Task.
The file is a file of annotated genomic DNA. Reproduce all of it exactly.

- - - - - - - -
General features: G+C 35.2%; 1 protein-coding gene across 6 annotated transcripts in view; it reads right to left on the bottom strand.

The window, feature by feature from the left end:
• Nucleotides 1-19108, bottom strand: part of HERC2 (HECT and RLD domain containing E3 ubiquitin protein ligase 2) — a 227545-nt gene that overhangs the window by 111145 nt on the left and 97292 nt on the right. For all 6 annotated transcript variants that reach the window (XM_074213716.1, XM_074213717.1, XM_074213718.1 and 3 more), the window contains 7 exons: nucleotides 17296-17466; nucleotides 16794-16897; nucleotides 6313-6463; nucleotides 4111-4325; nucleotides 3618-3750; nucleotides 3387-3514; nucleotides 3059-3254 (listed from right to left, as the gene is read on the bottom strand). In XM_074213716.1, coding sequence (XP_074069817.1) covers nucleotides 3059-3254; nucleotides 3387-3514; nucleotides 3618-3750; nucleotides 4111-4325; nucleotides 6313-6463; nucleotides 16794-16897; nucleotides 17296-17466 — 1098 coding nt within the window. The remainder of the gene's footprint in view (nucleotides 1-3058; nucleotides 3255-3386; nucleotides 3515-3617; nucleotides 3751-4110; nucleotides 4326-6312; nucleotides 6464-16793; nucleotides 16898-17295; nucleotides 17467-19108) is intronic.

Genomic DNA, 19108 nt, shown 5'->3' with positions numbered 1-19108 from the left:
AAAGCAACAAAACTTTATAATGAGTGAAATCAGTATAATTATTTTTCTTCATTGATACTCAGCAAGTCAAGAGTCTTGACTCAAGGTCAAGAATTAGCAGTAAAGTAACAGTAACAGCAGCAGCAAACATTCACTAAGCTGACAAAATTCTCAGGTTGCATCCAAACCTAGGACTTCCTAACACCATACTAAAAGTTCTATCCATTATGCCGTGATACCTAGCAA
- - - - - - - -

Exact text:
General features: G+C 35.2%; 1 protein-coding gene across 6 annotated transcripts in view; it reads right to left on the bottom strand.

The window, feature by feature from the left end:
• Nucleotides 1-19108, bottom strand: part of HERC2 (HECT and RLD domain containing E3 ubiquitin protein ligase 2) — a 227545-nt gene that overhangs the window by 111145 nt on the left and 97292 nt on the right. For all 6 annotated transcript variants that reach the window (XM_074213716.1, XM_074213717.1, XM_074213718.1 and 3 more), the window contains 7 exons: nucleotides 17296-17466; nucleotides 16794-16897; nucleotides 6313-6463; nucleotides 4111-4325; nucleotides 3618-3750; nucleotides 3387-3514; nucleotides 3059-3254 (listed from right to left, as the gene is read on the bottom strand). In XM_074213716.1, coding sequence (XP_074069817.1) covers nucleotides 3059-3254; nucleotides 3387-3514; nucleotides 3618-3750; nucleotides 4111-4325; nucleotides 6313-6463; nucleotides 16794-16897; nucleotides 17296-17466 — 1098 coding nt within the window. The remainder of the gene's footprint in view (nucleotides 1-3058; nucleotides 3255-3386; nucleotides 3515-3617; nucleotides 3751-4110; nucleotides 4326-6312; nucleotides 6464-16793; nucleotides 16898-17295; nucleotides 17467-19108) is intronic.

Genomic DNA, 19108 nt, shown 5'->3' with positions numbered 1-19108 from the left:
AAAGCAACAAAACTTTATAATGAGTGAAATCAGTATAATTATTTTTCTTCATTGATACTCAGCAAGTCAAGAGTCTTGACTCAAGGTCAAGAATTAGCAGTAAAGTAACAGTAACAGCAGCAGCAAACATTCACTAAGCTGACAAAATTCTCAGGTTGCATCCAAACCTAGGACTTCCTAACACCATACTAAAAGTTCTATCCATTATGCCGTGATACCTAGCAA